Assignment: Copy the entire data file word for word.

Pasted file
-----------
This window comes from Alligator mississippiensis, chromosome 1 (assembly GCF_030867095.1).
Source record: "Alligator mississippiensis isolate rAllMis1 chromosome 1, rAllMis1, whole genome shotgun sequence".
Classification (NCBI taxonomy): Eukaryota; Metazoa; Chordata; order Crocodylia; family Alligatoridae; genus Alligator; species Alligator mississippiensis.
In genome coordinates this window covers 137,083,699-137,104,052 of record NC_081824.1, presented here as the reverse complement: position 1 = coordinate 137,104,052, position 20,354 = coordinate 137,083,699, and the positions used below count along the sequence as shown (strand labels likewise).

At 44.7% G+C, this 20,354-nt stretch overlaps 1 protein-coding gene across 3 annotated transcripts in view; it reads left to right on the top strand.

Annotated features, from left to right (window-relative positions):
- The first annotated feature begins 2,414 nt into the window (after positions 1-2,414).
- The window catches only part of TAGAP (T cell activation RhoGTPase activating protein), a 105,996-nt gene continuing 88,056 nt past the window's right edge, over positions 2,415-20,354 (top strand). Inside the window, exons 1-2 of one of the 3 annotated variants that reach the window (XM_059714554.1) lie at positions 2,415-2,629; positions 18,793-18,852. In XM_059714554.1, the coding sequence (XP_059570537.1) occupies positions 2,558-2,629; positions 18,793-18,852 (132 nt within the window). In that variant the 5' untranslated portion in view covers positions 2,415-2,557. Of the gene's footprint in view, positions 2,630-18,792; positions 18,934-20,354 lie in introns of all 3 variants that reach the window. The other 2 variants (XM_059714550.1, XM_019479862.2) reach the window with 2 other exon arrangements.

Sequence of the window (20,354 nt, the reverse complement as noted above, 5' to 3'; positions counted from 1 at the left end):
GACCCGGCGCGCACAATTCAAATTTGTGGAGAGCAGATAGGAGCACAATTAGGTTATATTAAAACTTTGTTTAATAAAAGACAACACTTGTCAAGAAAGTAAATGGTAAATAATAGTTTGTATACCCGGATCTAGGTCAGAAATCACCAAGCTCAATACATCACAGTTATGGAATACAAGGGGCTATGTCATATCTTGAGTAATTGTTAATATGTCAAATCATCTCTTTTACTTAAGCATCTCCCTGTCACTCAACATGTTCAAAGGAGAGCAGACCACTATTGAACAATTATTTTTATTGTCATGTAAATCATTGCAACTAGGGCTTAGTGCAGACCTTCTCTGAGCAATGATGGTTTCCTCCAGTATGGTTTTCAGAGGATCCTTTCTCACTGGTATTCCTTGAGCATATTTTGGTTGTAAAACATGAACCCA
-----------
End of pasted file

This window comes from Alligator mississippiensis, chromosome 1 (assembly GCF_030867095.1).
Source record: "Alligator mississippiensis isolate rAllMis1 chromosome 1, rAllMis1, whole genome shotgun sequence".
Classification (NCBI taxonomy): Eukaryota; Metazoa; Chordata; order Crocodylia; family Alligatoridae; genus Alligator; species Alligator mississippiensis.
In genome coordinates this window covers 137,083,699-137,104,052 of record NC_081824.1, presented here as the reverse complement: position 1 = coordinate 137,104,052, position 20,354 = coordinate 137,083,699, and the positions used below count along the sequence as shown (strand labels likewise).

At 44.7% G+C, this 20,354-nt stretch overlaps 1 protein-coding gene across 3 annotated transcripts in view; it reads left to right on the top strand.

Annotated features, from left to right (window-relative positions):
- The first annotated feature begins 2,414 nt into the window (after positions 1-2,414).
- The window catches only part of TAGAP (T cell activation RhoGTPase activating protein), a 105,996-nt gene continuing 88,056 nt past the window's right edge, over positions 2,415-20,354 (top strand). Inside the window, exons 1-2 of one of the 3 annotated variants that reach the window (XM_059714554.1) lie at positions 2,415-2,629; positions 18,793-18,852. In XM_059714554.1, the coding sequence (XP_059570537.1) occupies positions 2,558-2,629; positions 18,793-18,852 (132 nt within the window). In that variant the 5' untranslated portion in view covers positions 2,415-2,557. Of the gene's footprint in view, positions 2,630-18,792; positions 18,934-20,354 lie in introns of all 3 variants that reach the window. The other 2 variants (XM_059714550.1, XM_019479862.2) reach the window with 2 other exon arrangements.

Sequence of the window (20,354 nt, the reverse complement as noted above, 5' to 3'; positions counted from 1 at the left end):
GACCCGGCGCGCACAATTCAAATTTGTGGAGAGCAGATAGGAGCACAATTAGGTTATATTAAAACTTTGTTTAATAAAAGACAACACTTGTCAAGAAAGTAAATGGTAAATAATAGTTTGTATACCCGGATCTAGGTCAGAAATCACCAAGCTCAATACATCACAGTTATGGAATACAAGGGGCTATGTCATATCTTGAGTAATTGTTAATATGTCAAATCATCTCTTTTACTTAAGCATCTCCCTGTCACTCAACATGTTCAAAGGAGAGCAGACCACTATTGAACAATTATTTTTATTGTCATGTAAATCATTGCAACTAGGGCTTAGTGCAGACCTTCTCTGAGCAATGATGGTTTCCTCCAGTATGGTTTTCAGAGGATCCTTTCTCACTGGTATTCCTTGAGCATATTTTGGTTGTAAAACATGAACCCA